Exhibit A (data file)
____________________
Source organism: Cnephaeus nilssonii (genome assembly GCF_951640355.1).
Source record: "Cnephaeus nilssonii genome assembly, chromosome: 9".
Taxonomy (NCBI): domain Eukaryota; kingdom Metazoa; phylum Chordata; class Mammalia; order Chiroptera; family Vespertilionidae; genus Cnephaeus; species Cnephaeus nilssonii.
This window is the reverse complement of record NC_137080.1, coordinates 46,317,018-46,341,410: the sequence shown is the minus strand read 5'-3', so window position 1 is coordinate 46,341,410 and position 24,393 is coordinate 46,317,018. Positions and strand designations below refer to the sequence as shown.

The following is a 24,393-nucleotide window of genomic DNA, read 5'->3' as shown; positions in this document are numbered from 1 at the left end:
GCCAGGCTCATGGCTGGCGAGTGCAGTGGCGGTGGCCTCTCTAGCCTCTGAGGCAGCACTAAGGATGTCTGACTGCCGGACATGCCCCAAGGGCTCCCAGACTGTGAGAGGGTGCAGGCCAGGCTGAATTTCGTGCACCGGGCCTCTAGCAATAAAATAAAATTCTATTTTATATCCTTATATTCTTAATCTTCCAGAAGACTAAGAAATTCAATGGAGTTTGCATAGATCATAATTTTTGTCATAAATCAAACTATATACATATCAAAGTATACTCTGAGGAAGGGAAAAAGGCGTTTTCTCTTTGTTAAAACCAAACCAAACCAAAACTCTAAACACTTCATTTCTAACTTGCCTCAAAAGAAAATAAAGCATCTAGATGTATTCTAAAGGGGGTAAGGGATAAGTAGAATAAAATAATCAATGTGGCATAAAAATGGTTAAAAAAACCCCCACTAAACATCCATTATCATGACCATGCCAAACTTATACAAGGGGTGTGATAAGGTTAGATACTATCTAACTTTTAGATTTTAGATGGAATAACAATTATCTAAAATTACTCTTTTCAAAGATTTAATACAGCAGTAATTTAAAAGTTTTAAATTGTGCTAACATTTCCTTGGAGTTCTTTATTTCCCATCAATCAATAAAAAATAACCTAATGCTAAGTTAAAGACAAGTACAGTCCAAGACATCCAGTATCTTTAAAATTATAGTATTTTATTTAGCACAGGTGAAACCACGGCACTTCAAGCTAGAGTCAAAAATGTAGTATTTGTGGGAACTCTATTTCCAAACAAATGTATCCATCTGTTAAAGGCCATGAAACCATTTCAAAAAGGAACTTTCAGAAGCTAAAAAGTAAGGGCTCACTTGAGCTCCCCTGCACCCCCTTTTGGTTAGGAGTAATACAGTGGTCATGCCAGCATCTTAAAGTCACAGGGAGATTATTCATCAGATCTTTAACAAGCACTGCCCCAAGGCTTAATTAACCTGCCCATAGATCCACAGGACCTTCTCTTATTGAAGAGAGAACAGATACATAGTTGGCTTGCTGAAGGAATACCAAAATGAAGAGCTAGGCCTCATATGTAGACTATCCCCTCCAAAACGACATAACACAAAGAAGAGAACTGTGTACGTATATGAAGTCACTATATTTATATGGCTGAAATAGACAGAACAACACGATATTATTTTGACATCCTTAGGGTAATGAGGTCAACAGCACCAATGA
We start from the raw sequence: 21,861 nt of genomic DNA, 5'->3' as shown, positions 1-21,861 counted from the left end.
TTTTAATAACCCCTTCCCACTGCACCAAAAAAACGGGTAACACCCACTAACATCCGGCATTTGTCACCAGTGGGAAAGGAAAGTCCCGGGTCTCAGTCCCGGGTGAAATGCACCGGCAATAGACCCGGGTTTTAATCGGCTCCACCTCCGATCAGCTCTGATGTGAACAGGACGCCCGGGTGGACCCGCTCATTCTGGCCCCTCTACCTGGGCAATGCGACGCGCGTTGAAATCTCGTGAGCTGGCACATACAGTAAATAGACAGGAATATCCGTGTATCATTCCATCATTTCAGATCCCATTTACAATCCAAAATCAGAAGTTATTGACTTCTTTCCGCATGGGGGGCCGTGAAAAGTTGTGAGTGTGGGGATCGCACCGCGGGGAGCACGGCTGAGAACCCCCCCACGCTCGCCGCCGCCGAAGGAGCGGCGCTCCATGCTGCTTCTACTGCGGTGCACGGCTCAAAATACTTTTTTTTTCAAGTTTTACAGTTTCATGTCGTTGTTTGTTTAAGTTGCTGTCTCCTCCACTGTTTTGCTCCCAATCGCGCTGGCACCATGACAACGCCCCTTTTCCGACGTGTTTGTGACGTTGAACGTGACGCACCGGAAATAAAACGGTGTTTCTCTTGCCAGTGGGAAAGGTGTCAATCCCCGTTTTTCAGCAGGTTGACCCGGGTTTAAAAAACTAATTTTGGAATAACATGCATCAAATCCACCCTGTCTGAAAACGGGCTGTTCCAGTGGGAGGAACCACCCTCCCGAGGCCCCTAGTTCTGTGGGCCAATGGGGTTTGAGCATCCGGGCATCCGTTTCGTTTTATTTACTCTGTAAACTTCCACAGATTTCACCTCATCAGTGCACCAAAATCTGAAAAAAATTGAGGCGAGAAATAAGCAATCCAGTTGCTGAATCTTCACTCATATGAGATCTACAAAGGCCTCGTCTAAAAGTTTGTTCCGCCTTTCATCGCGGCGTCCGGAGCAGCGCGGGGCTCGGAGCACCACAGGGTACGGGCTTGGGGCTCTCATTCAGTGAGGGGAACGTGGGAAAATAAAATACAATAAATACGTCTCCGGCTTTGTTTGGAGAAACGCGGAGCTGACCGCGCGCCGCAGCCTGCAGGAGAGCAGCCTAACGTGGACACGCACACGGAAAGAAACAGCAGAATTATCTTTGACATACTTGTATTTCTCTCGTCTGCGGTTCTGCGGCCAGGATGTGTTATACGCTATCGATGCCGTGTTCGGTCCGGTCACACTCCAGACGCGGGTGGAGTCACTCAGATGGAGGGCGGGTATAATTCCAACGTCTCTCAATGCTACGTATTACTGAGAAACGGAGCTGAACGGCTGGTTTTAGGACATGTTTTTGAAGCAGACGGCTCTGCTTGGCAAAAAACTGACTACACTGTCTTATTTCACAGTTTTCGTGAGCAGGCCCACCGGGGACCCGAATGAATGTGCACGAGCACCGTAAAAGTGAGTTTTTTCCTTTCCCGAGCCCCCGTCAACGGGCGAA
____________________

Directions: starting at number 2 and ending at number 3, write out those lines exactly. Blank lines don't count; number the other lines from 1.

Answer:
Source record: "Cnephaeus nilssonii genome assembly, chromosome: 9".
Taxonomy (NCBI): domain Eukaryota; kingdom Metazoa; phylum Chordata; class Mammalia; order Chiroptera; family Vespertilionidae; genus Cnephaeus; species Cnephaeus nilssonii.